Friday, March 27, 2009

Small clouds - Large clouds

So, I attended this seminar recently, in which the usual suspects were paraded in front of a saucer-eyed audience; There was Amazon, Salesforce, local hopes and established players in equal measures. The first presentation was by a Swedish guy named Joakim Lindbom, CTO at Cap Gemini in Sweden - a really sharp guy, by the way.

His talk was about Amazon EC2, and I had heard a lot of it before, but not everything. Joakim focused on the architectural choices that Amazon had made when creating their different services, being an architect himself. He argued successfully the common knowledge that it really isn't possible to scale a relational database to do what Amazon have to do, and that the same apply to services.

In general a cloud-based architecture means that you use a distributed queueing service both to store incoming requests and to communicate between system parts. Yes, a kind of ESB, if you will, but simple!

It also means using schemaless databases that don't mind adding another column even though there's already 1.0E9 items in the table. 

And then it struck me; If it is absolutely critical to use ___SIMPLE___ (meaning non-complex, OK?) services which are both asynchronous (queued, event-driven) and dynamically or non-typed, to be able to build a system over a certain size - why is this not critical when building smaller system?

Or, to phrase the questions differently; How comes it is possible to build systems that does not comply with these traits, since they have been proven to be just critical? Size, is the answer of course.

But to expand that answer is to get to the core of the problem; Smaller sized systems can skimp on doing things right, because it doesn't show up until they get larger. And what small system doesn't?

So, essentially, what has been discovered to be critical in building large-scaled 'cloud' systems is just as essential in building smaller system, it just isn't as evident. Which of course can be translated as saying that it isn't critical. And, no, sure, it isn't critical. But what I'm saying is that even smaller system will by necessity cost less to build, if built according to the same principles the larger-scale system use, if nothing else but the simple fact that they will grow over time.

One of the successes of Erlang has been the reational approach to distributed proecessing; Since interprocess communication in Erlang is message-based, putting those messages on a bus รก la Amazon's simple queue service, will be transparent to the processes using it, and also, those very processes need not know where they are and can so be safely dotted out in the cloud somewhere.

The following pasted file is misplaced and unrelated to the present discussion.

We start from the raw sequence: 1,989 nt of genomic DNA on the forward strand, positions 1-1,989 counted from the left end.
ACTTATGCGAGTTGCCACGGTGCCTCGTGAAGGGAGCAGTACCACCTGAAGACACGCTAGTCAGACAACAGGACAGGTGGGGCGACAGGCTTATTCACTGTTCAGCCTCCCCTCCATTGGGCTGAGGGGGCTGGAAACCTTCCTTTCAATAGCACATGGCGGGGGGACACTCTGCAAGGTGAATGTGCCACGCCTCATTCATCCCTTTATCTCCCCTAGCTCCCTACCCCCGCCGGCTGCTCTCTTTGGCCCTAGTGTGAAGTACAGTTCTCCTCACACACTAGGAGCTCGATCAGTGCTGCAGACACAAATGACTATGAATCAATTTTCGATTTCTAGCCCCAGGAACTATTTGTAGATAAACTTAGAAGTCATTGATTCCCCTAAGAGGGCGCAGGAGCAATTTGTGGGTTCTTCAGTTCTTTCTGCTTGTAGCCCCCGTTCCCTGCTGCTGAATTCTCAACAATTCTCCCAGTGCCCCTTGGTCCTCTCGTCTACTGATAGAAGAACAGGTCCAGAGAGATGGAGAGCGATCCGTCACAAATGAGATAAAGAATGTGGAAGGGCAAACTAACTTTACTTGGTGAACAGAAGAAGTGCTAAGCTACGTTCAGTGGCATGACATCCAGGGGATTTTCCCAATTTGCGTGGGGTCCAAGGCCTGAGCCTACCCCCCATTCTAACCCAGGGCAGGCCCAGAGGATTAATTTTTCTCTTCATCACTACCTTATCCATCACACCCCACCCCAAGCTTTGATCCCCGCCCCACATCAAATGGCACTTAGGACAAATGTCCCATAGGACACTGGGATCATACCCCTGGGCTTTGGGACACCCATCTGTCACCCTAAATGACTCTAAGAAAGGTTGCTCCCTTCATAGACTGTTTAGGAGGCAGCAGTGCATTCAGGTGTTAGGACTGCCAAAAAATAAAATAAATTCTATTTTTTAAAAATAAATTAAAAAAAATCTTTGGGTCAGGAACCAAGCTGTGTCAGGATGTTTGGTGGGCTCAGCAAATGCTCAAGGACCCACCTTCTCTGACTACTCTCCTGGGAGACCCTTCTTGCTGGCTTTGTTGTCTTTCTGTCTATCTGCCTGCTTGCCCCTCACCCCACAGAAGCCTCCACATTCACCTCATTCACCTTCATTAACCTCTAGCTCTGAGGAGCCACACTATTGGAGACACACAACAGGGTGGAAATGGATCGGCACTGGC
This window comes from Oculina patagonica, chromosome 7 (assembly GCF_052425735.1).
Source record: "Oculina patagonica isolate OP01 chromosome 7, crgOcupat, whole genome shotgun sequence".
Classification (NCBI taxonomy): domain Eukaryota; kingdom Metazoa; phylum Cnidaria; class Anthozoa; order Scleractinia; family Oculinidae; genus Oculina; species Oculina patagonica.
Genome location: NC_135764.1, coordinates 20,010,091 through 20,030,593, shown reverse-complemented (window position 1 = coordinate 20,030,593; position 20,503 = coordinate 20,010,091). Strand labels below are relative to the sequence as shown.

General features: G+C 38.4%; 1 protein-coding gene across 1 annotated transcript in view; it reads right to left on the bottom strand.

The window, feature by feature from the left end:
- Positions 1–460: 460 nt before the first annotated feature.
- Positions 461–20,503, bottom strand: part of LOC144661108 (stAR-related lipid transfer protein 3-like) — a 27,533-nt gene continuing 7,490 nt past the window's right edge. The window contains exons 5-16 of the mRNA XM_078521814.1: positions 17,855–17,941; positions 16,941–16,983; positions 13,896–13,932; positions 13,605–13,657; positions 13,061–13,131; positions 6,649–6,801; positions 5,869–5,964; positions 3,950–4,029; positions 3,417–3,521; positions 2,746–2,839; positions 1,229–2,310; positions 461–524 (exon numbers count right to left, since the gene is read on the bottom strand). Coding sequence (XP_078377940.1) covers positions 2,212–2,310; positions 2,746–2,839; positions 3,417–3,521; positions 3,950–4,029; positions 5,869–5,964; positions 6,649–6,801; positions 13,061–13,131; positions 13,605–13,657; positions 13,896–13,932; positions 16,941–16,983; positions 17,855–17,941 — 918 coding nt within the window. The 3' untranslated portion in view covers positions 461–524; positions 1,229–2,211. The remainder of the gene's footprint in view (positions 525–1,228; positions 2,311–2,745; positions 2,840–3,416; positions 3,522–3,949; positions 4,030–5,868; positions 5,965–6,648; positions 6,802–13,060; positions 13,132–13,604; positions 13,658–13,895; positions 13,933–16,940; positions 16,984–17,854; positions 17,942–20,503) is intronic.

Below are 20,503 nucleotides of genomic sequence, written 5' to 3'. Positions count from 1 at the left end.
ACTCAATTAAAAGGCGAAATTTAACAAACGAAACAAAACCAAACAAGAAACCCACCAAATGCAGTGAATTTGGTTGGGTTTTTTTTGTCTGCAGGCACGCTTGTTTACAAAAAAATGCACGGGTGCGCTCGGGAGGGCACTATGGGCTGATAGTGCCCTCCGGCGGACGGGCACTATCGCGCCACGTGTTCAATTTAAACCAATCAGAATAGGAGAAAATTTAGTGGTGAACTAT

Imagine if someone would do that kind of stuff to another cool language, maybe one with first-class and anonymous functions, duck-typing (Simple, 'schemaless'), closures and late binding (i.e. easy to code in), like ... JavaScript? Maybe someone already has? :) 

No wait, nobody has to, right. It usable that way right off the bat. 

Have a nice weekend all y'all.


Tuesday, March 10, 2009

Google Friend Connect Public Key finally released :)

Yes! After months of general agonizing and a feeling that everything I knew about security *might* be wrong, Google releases the public key for the certificate that signs the signed requests coming from custom GFC gadgets back to your server.

Arne Rooman-Kurrik (at Google) posted the certificate to the OpenSocial mailing list yesterday, and it looks like this;


It was later verified to work by a guy called videomap (should work at Google).

For old readers of my blog the magnitude of this event is simple to understand, but just to be sure, it goes like this;

1) You think that GFC is kind of cool. You put a gadget (or several) on the pages of your site, Google manages login, authentication, friend management et.c and people can chat , rate and have fun on your pages.
2) You realize that allthoug people are having fun there is zero (0) interactivity between the GFC gadgets and your site, and/or
3) You would really like to know the unique user id of the GFC loggged in user that sees you page right now.

So, you..

4) Learn how to create a custom GFC gadget (Exactly like creating a custom OpenSocial gadgets. Just grab one of the smallest sample code files, and you're done. Well, you have to get the 'wrappin' HTML for it from the GFC admin console for your site. Whatever).
5) You put the gadget on your ite in a nice, shiny directory
6) You enter the wrapping code in your page that loads you custom gadget *through* Google's GFC servers.
7) You browse through the OpenSocial 8.x AP docs and realize that you need to do a makeRequest() call back to an url of your server, getting the usr id (and picture) is dead simple, so you have that already in the other hand.
8) Yay, Your custom gadget actually send back the info! Great.

But then you realize...

9) Anythion on your page could actually have sent back that info. A malign ad might inject some script which runs and just send back 0000 or something. Translation: You can't trust informatiuon sent from the client.
10) You find a great option to makeRequest in the OpenSocial API called SIGNED requests. This will make the container (the GFC server in this case) sign the data you send. But also add signed and correct user ids for the viewer and owner of the current data. Yay!

It doesn't work. Until..

11) It suddenly does, a couple of weeks ago GFC decides to activate SIGNED requests. Wild joy. Everything seems ok.


12) You realize you don't have the public key the GFC uses, so you can't actually verify that some *other* server on the internet tries to look like it is a GFC server and feed you false data. Eugh.

But then

13) They did publish the public key (Above), so now the circle is finally closed. We can now use GFC as a universal login mechanism, get a unique user id back to our server,a nd connect that to any data we choose.

Thanks Google!!!